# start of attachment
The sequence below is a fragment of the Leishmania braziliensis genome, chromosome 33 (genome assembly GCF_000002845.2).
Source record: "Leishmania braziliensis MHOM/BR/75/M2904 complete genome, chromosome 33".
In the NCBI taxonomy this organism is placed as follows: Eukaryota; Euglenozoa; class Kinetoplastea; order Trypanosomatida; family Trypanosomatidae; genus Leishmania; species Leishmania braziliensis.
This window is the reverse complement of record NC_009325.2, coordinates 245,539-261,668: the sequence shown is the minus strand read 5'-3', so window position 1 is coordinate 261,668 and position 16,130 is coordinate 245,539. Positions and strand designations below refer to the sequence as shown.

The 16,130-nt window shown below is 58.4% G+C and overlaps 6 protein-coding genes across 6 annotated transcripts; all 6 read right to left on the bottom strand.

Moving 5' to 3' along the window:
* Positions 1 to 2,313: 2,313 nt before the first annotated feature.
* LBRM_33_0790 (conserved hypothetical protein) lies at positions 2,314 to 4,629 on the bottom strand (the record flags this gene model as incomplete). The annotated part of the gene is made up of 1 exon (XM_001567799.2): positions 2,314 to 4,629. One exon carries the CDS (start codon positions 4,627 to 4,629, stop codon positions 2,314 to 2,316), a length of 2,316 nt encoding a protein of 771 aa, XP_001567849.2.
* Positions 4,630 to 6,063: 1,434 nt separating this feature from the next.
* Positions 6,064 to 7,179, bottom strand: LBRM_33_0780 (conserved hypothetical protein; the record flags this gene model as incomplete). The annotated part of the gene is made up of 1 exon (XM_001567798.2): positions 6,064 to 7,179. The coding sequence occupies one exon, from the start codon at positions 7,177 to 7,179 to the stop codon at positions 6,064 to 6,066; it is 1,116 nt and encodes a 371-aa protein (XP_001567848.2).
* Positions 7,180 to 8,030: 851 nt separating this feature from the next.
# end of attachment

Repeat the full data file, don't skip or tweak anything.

The sequence below is a fragment of the Leishmania braziliensis genome, chromosome 33 (genome assembly GCF_000002845.2).
Source record: "Leishmania braziliensis MHOM/BR/75/M2904 complete genome, chromosome 33".
In the NCBI taxonomy this organism is placed as follows: Eukaryota; Euglenozoa; class Kinetoplastea; order Trypanosomatida; family Trypanosomatidae; genus Leishmania; species Leishmania braziliensis.
This window is the reverse complement of record NC_009325.2, coordinates 245,539-261,668: the sequence shown is the minus strand read 5'-3', so window position 1 is coordinate 261,668 and position 16,130 is coordinate 245,539. Positions and strand designations below refer to the sequence as shown.

The 16,130-nt window shown below is 58.4% G+C and overlaps 6 protein-coding genes across 6 annotated transcripts; all 6 read right to left on the bottom strand.

Moving 5' to 3' along the window:
* Positions 1 to 2,313: 2,313 nt before the first annotated feature.
* LBRM_33_0790 (conserved hypothetical protein) lies at positions 2,314 to 4,629 on the bottom strand (the record flags this gene model as incomplete). The annotated part of the gene is made up of 1 exon (XM_001567799.2): positions 2,314 to 4,629. One exon carries the CDS (start codon positions 4,627 to 4,629, stop codon positions 2,314 to 2,316), a length of 2,316 nt encoding a protein of 771 aa, XP_001567849.2.
* Positions 4,630 to 6,063: 1,434 nt separating this feature from the next.
* Positions 6,064 to 7,179, bottom strand: LBRM_33_0780 (conserved hypothetical protein; the record flags this gene model as incomplete). The annotated part of the gene is made up of 1 exon (XM_001567798.2): positions 6,064 to 7,179. The coding sequence occupies one exon, from the start codon at positions 7,177 to 7,179 to the stop codon at positions 6,064 to 6,066; it is 1,116 nt and encodes a 371-aa protein (XP_001567848.2).
* Positions 7,180 to 8,030: 851 nt separating this feature from the next.